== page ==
This is day 5 of One CSV, 30 stories a series of articles exploring price paid data from the Land Registry found on GOV.UK. The code for this and the other articles is available as open source from GitHub
I’m falling behind on the schedule to write a post each day thanks to falling into a time sink hand-coding PostScript code to generate axes. As fun as that was, it wasn’t helping us towards the goal of better understanding the data. I had literally lost the plot. Returning to the brief, the scatter plots from yesterday need axes to understand when the dips occurred and at at what price the horizontal bands are at.
So time to break out gnuplot a great package for generating charts from scripts. I found gnuplotting.org extremely helpful when it came to remembering how to drive this venerable beast, and trying to fathom new features for transparency:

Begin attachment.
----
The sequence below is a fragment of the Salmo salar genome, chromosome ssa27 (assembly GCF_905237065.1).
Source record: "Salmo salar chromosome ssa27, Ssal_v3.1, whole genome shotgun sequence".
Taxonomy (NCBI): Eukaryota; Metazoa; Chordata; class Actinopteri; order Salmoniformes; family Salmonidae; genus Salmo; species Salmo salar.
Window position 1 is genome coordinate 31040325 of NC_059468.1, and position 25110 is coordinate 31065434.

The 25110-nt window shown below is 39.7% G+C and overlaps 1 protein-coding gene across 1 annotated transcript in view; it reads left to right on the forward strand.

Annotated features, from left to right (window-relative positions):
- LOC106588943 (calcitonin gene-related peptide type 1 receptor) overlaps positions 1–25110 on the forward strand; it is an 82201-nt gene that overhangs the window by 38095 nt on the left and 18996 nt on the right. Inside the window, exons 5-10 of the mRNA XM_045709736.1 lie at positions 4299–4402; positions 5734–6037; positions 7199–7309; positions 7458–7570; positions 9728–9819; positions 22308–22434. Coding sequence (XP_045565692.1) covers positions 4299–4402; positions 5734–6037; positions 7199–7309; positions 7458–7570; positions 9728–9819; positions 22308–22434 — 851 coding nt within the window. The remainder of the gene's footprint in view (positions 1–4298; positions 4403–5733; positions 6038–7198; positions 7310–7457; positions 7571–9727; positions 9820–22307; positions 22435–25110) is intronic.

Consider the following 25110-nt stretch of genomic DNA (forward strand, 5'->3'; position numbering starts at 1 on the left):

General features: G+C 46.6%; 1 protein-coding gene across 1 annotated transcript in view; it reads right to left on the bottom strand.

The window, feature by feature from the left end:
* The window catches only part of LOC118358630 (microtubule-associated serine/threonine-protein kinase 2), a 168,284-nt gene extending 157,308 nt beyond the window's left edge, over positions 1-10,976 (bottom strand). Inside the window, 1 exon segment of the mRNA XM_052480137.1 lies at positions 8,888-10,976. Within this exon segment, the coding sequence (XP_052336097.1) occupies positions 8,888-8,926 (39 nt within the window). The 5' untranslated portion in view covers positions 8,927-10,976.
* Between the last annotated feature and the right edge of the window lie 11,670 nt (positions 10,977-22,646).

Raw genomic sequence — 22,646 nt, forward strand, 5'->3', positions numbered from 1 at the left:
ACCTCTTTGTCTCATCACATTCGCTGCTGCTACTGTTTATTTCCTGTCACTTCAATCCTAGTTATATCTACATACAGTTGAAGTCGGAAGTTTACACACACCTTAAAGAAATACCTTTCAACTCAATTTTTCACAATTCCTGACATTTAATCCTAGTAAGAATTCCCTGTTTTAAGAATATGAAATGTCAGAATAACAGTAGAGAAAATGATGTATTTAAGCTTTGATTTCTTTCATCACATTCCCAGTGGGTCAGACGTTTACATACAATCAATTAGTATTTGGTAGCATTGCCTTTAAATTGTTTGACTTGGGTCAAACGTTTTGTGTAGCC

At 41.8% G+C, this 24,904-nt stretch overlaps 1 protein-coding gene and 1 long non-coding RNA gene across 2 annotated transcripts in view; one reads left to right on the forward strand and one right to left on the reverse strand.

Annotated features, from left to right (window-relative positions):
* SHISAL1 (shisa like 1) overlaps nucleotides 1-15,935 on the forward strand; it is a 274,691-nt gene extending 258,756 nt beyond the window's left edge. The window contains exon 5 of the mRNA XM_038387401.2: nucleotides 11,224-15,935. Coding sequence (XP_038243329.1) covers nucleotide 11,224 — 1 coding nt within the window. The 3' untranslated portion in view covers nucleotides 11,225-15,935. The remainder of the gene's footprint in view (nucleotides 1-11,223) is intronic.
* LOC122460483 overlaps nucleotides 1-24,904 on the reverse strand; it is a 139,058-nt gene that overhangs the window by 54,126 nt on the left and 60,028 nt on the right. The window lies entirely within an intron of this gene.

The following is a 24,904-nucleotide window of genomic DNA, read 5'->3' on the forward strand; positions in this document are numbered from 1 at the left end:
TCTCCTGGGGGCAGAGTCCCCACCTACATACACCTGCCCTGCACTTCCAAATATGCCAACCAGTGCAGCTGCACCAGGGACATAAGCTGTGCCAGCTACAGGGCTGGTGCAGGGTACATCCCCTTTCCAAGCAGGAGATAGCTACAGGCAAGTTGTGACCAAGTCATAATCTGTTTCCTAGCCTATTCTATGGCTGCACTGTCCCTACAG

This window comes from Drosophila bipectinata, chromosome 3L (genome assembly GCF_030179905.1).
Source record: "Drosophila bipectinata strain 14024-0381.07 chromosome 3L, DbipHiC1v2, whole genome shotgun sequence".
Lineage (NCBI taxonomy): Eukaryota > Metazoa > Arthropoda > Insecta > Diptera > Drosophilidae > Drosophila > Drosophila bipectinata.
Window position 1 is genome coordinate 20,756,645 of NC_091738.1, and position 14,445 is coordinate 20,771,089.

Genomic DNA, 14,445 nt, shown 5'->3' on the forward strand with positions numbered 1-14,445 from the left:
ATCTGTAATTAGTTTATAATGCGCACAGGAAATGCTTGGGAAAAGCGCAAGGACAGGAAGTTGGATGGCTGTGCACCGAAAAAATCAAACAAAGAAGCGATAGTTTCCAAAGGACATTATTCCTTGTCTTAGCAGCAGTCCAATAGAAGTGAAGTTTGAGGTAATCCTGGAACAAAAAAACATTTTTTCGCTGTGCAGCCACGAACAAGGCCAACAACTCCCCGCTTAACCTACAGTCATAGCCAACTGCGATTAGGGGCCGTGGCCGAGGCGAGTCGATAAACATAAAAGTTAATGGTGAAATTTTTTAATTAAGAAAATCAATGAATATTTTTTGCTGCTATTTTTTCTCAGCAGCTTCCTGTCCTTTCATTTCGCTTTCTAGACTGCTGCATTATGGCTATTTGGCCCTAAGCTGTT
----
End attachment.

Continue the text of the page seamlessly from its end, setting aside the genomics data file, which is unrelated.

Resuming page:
#!/usr/bin/env gnuplot set terminal png \ font "helvetica,14" \ size 1600,1200 \ transparent truecolor set output "/dev/stdout" set key off set xlabel "Date" set xdata time set timefmt "%Y-%m-%d" set xrange ["1994-10-01":"2015-01-01"] set format x "%Y" set ylabel "Price paid (Â£)" set yrange [0:300000] set format y "%.0s%c" set style circle radius 100 plot "/dev/stdin" using 1:2 \ with circles lc rgb "black" fs transparent solid 0.01 noborder
Ignoring the outliers, and digging into the lower popular prices:
The axes help us confirm the dip of the recession in 2009, and reveals seasonal peaks in summer and strong vertical gaps each new year. Horizontal bands show how property prices bunch between round numbers. Prices below 50k start to disappear from 2004, and skip around stamp duty bands, particularly noticeably at Â£250k and Â£60k, which was withdrawn in 2005 when the gap closes, and then opens up again at Â£125 which was introduced in 2006. Finally, there’s a prominent gap to correlate with the Â£175k band which ran between 2008 and 2010.
The seasonal trends are worth exploring further, but I think we first need to dig deeper into the horizontal banding, so I’m 82.3% confident tomorrow will be “Talk like a statistician day”.